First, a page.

The suspension was by double-wishbone with coil springs at the from and "limited" independent at the rear provided by the single transverse leaf-spring bolted to the top of the differential and swing axles. Shock absorption was by telescopic dampers all round.

   Instrumentation was sparse, a single large speedometer incorporated the fuel gauge, a temperature gauge was an optional extra. The dash’ was a grey pressed fibreboard, somewhat bland and later models were enhanced by wood veneer.

   One quirky item under the dash on the passenger side was a unique parcel tray supplied in the absence of a glove box. Nicknamed the ‘chip basket’ the Sankey grey plastic-coated wire basket was hinged under the dash and held in place by a single metal clip, backed up by plastic straps to stop it falling all the way open and depositing maps, magazines and such all over the passenger and/or floor.

   A good range of bright modern colours complimented the body shape and optional extras like twin SU carburettors, front disc brakes, Telaflo shock absorbers, leather seats, a wood veneered dashboard, and later a sunroof, gave the Herald purchaser an opportunity for a thoroughly modern looking car.

   While the Herald looked good, was easy to drive and had some impressive features, it also came with problems. The bolt on body system was great for repair work but the flexible nature of this structure resulted in lots of creaks, groans and thumps. When pushed to the limit the rear suspension gave poor handling at the rear, in its original standard single carburettor form the engine yielded only average performance. 0-60mph took around anything up to 30sec’s and top speed was little more than 70mph. Fuel consumption was equally average at 36.4 miles per imperial gallon.

1/32nd scale kit.
Built by Ian.


   This model was built from Airfix kit #A55201, released in 2011 set, which had six paints, two brushes and the precision applicator glue. What is strange is that in 2012 Airfix released another starter kit, #A55201, which included six paints, a brush and a tube of glue. Tube glue, rather a backward step and not the greatest way to encourage modellers new to the hobby.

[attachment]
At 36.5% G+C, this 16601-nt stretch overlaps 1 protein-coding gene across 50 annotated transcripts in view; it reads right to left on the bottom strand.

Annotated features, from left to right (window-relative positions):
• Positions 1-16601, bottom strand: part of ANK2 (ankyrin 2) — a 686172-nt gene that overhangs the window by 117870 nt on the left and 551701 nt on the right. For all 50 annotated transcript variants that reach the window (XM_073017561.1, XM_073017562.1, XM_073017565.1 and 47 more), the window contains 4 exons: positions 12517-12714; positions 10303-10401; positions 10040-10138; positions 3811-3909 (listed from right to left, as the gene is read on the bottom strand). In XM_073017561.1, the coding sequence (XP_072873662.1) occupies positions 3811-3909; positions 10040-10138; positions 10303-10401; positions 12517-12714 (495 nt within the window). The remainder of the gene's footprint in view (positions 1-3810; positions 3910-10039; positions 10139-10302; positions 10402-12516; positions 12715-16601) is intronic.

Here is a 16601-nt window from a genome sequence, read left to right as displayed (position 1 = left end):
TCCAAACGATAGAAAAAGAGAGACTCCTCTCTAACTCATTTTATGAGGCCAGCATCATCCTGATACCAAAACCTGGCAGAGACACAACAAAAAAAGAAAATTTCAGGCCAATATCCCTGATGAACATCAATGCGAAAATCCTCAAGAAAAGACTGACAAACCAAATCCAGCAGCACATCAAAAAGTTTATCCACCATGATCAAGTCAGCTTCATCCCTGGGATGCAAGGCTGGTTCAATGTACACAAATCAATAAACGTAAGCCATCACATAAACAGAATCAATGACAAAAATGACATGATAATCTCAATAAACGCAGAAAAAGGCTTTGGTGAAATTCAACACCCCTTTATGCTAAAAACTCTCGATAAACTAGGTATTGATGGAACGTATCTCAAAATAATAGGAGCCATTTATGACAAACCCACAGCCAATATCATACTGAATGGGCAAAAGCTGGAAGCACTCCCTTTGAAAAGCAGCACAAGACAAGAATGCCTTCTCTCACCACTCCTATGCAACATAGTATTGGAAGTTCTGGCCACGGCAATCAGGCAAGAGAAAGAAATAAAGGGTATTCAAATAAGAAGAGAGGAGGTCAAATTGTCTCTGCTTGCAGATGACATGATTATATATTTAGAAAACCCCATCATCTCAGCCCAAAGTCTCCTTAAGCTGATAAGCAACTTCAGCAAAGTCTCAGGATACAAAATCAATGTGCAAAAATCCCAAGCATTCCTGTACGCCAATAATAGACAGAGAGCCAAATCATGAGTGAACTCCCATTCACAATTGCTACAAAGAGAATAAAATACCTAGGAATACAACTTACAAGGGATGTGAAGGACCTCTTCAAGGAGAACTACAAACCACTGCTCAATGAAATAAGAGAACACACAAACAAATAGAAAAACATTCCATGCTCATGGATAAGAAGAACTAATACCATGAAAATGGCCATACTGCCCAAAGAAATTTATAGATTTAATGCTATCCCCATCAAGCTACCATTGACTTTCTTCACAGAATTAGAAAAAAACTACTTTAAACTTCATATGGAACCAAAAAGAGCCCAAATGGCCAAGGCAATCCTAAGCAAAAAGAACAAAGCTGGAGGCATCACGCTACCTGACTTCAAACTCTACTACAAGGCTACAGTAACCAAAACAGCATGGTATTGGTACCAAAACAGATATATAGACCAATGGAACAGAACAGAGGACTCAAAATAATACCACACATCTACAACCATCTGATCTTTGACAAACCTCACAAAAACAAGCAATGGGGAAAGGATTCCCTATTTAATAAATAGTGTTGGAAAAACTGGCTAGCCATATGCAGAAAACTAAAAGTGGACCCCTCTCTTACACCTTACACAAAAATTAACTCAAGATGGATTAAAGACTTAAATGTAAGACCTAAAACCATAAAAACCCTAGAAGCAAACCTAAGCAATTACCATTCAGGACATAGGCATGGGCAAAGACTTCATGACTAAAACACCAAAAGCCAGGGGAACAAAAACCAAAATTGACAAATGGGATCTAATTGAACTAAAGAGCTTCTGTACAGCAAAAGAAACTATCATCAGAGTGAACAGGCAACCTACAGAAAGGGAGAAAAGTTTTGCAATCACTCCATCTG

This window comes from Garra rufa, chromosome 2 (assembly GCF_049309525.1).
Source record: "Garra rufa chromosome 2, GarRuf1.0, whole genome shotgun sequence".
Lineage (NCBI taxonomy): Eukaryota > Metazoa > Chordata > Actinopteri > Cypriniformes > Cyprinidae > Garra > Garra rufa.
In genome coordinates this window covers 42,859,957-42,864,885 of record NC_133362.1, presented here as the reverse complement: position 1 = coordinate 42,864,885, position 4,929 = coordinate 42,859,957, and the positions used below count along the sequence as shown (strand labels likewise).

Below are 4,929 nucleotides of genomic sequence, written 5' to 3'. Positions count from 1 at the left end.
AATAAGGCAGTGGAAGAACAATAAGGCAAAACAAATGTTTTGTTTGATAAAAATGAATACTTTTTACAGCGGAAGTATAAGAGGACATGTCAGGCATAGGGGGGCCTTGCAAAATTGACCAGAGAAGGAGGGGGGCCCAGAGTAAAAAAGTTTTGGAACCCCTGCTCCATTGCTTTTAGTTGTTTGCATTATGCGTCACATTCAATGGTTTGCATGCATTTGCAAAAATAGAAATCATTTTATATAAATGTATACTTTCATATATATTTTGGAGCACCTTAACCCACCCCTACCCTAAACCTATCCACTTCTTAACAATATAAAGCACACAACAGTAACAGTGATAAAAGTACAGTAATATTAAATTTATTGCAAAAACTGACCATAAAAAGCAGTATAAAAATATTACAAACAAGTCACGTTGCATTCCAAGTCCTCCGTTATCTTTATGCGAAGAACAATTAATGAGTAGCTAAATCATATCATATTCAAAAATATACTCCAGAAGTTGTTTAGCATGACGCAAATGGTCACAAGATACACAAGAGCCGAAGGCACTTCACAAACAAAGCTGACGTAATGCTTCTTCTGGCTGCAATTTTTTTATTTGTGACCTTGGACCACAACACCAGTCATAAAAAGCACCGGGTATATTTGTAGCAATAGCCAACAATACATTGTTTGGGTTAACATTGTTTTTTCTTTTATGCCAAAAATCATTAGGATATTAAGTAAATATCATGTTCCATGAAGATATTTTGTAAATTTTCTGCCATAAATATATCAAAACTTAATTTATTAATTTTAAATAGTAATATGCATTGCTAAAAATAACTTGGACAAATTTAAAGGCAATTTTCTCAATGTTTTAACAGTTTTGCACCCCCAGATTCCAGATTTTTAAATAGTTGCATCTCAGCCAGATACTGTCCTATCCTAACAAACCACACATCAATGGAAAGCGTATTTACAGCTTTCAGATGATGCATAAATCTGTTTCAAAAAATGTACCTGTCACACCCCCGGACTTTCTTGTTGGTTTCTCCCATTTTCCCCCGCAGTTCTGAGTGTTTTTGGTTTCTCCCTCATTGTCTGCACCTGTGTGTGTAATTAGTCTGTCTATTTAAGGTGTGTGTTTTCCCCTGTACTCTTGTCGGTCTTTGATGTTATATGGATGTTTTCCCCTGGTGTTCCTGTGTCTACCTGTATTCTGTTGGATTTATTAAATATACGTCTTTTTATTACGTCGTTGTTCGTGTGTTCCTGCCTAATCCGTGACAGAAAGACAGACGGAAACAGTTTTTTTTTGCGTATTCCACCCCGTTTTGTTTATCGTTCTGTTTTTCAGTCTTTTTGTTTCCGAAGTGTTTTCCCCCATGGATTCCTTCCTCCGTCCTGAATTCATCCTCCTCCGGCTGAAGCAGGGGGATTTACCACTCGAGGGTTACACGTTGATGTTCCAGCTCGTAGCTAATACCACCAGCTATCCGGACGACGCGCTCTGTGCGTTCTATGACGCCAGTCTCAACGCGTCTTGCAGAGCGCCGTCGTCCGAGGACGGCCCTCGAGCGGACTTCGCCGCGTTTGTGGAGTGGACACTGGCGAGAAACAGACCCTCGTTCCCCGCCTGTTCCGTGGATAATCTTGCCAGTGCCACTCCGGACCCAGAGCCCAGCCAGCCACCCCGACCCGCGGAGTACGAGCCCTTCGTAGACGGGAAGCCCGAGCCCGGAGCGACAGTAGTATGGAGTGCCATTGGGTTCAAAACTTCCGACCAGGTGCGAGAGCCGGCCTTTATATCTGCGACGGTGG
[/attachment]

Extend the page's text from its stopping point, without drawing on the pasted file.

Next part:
The Herald was also released in the three-car set, Airfix # 07900, in 1991. The set included the Triumph TR4, Triumph Herald, Ford Escort and was a very good value for money set.

   The original kit, #M204C went on sale in 1967 in a plastic bag with a header card. The Plastic is the same in all the kits, as is the actual pictures and illustrations. The changes are the addition of endless language warnings and guidance notices and a small decal sheet.

   A lovely kit for 1967, loads of detail and generally a very good representation of the Herald. There is evidence of the age of the moulds as flash, slight misalignment and ejector pin marks are evident all over the model. However, most of these are well hidden or easily dealt with. This particular kit had some warping to the body making it rather bulbous; a problem easily corrected when the body was attached to the chassis. Overall, even for the age of the moulds, this is still a great kit.

   The biggest difficulty with these older kits is the fit of the clear parts which need some help to fit nicely and look good. Deluxe Material’s Glue’n’Glaze proves very helpful. The lack of clear headlamp lenses is something of a let-down in this day and age, it wouldn’t have been that hard to put some lenses in or add the parts to the clear sprue as well as the grey plastic sprue.

   Ian built this model straight from the box in January 2019. It is a contrast to the highly detailed Coupe conversion he finished in November 2018. It is painted with Deco-Arts and Zero gloss for the body, applied by airbrush. The interior is brush painted with Deco-Art and Citadel acrylic paints, applied with a brush. All colour is over Zero Paints grey primer or Alclad II white primer.

Onethirtysecond releases

   Back in the 1980s a company called Onethirtysecond released several body style transkit conversion options for the Airfix kit and slot car racing. These included:

1962 Triumph Vitesse 1600 (Onethirtysecond 60/004)

1968 Triumph Herald 13/60 (Onethirtysecond 60/003)

Chassis kit for Triumph Herald 13/60 (Onethirtysecond CHA/001)

Chassis kit for Triumph Vitesse 1600 (Onethirtysecond CHA/002)